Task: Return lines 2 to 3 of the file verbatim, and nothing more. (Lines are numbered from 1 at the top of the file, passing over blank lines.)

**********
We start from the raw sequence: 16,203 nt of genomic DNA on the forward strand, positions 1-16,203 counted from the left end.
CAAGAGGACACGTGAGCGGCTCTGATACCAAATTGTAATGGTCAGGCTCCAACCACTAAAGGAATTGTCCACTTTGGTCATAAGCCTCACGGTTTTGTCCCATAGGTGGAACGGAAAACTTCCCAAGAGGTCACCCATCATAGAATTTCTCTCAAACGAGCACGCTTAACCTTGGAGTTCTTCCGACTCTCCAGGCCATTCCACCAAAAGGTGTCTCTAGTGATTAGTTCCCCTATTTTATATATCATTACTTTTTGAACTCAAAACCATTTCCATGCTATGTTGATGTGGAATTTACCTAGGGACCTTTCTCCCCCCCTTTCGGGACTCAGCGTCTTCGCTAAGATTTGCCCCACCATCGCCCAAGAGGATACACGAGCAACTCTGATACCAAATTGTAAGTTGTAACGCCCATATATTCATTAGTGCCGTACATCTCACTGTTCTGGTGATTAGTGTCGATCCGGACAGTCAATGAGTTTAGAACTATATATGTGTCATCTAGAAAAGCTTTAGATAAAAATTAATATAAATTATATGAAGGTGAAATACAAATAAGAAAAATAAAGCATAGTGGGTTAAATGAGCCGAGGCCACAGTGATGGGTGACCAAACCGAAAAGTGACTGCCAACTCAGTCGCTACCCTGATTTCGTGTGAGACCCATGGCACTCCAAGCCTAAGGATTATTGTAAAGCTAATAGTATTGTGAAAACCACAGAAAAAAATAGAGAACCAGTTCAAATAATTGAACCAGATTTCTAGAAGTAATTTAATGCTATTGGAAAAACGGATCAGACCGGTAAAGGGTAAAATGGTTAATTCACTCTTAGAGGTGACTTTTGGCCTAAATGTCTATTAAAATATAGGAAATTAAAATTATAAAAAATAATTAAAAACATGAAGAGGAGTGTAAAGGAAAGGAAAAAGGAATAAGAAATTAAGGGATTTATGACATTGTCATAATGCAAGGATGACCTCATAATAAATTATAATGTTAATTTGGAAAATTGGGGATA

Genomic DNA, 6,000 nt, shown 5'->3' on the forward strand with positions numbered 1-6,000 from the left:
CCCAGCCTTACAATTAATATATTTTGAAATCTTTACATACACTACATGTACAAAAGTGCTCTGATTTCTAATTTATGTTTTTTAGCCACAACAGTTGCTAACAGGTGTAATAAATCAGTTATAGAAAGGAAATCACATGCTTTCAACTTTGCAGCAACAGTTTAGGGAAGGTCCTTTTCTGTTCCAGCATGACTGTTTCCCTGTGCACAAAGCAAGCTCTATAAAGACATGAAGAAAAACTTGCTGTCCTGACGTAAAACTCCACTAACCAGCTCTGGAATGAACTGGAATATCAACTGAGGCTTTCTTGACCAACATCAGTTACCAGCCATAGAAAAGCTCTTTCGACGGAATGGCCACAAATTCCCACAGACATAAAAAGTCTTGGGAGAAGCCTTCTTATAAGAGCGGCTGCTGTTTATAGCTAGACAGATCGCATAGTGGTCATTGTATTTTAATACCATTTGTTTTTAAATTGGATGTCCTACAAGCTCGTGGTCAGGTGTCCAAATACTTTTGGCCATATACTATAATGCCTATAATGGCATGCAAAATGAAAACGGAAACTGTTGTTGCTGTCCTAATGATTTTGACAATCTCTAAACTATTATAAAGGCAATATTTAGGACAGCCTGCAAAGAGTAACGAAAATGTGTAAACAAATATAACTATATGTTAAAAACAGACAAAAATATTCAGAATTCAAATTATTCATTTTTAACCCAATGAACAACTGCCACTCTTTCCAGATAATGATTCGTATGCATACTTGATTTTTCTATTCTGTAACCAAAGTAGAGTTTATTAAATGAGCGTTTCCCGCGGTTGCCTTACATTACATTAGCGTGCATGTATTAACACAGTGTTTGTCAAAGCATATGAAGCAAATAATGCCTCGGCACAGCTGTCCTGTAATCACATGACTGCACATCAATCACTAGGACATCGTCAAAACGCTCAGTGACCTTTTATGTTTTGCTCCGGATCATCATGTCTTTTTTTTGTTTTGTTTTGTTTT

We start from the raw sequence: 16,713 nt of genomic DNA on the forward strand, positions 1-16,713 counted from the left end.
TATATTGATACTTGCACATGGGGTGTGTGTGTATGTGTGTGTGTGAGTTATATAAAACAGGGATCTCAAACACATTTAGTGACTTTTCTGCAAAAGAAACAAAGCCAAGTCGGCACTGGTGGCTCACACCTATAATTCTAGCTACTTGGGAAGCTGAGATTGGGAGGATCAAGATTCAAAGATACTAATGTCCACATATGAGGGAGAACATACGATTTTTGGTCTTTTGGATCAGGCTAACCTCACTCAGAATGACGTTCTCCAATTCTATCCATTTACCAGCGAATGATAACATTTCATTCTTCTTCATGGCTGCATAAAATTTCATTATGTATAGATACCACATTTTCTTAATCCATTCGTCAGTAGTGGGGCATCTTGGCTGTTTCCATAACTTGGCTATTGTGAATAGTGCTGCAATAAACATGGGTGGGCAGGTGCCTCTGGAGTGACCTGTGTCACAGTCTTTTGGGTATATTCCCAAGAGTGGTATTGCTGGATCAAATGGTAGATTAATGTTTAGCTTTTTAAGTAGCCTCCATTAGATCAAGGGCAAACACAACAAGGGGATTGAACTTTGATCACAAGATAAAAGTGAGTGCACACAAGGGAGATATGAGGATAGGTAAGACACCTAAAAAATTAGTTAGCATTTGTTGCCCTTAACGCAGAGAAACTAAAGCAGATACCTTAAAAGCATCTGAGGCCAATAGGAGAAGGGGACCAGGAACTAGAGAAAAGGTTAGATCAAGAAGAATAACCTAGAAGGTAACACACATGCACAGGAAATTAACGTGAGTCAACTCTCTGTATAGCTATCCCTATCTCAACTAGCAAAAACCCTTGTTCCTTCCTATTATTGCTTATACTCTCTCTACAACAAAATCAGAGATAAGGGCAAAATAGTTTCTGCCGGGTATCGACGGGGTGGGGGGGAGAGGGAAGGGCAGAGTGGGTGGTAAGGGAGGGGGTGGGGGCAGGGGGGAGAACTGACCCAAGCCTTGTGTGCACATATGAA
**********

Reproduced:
CAAGAGGACACGTGAGCGGCTCTGATACCAAATTGTAATGGTCAGGCTCCAACCACTAAAGGAATTGTCCACTTTGGTCATAAGCCTCACGGTTTTGTCCCATAGGTGGAACGGAAAACTTCCCAAGAGGTCACCCATCATAGAATTTCTCTCAAACGAGCACGCTTAACCTTGGAGTTCTTCCGACTCTCCAGGCCATTCCACCAAAAGGTGTCTCTAGTGATTAGTTCCCCTATTTTATATATCATTACTTTTTGAACTCAAAACCATTTCCATGCTATGTTGATGTGGAATTTACCTAGGGACCTTTCTCCCCCCCTTTCGGGACTCAGCGTCTTCGCTAAGATTTGCCCCACCATCGCCCAAGAGGATACACGAGCAACTCTGATACCAAATTGTAAGTTGTAACGCCCATATATTCATTAGTGCCGTACATCTCACTGTTCTGGTGATTAGTGTCGATCCGGACAGTCAATGAGTTTAGAACTATATATGTGTCATCTAGAAAAGCTTTAGATAAAAATTAATATAAATTATATGAAGGTGAAATACAAATAAGAAAAATAAAGCATAGTGGGTTAAATGAGCCGAGGCCACAGTGATGGGTGACCAAACCGAAAAGTGACTGCCAACTCAGTCGCTACCCTGATTTCGTGTGAGACCCATGGCACTCCAAGCCTAAGGATTATTGTAAAGCTAATAGTATTGTGAAAACCACAGAAAAAAATAGAGAACCAGTTCAAATAATTGAACCAGATTTCTAGAAGTAATTTAATGCTATTGGAAAAACGGATCAGACCGGTAAAGGGTAAAATGGTTAATTCACTCTTAGAGGTGACTTTTGGCCTAAATGTCTATTAAAATATAGGAAATTAAAATTATAAAAAATAATTAAAAACATGAAGAGGAGTGTAAAGGAAAGGAAAAAGGAATAAGAAATTAAGGGATTTATGACATTGTCATAATGCAAGGATGACCTCATAATAAATTATAATGTTAATTTGGAAAATTGGGGATA

Genomic DNA, 6,000 nt, shown 5'->3' on the forward strand with positions numbered 1-6,000 from the left: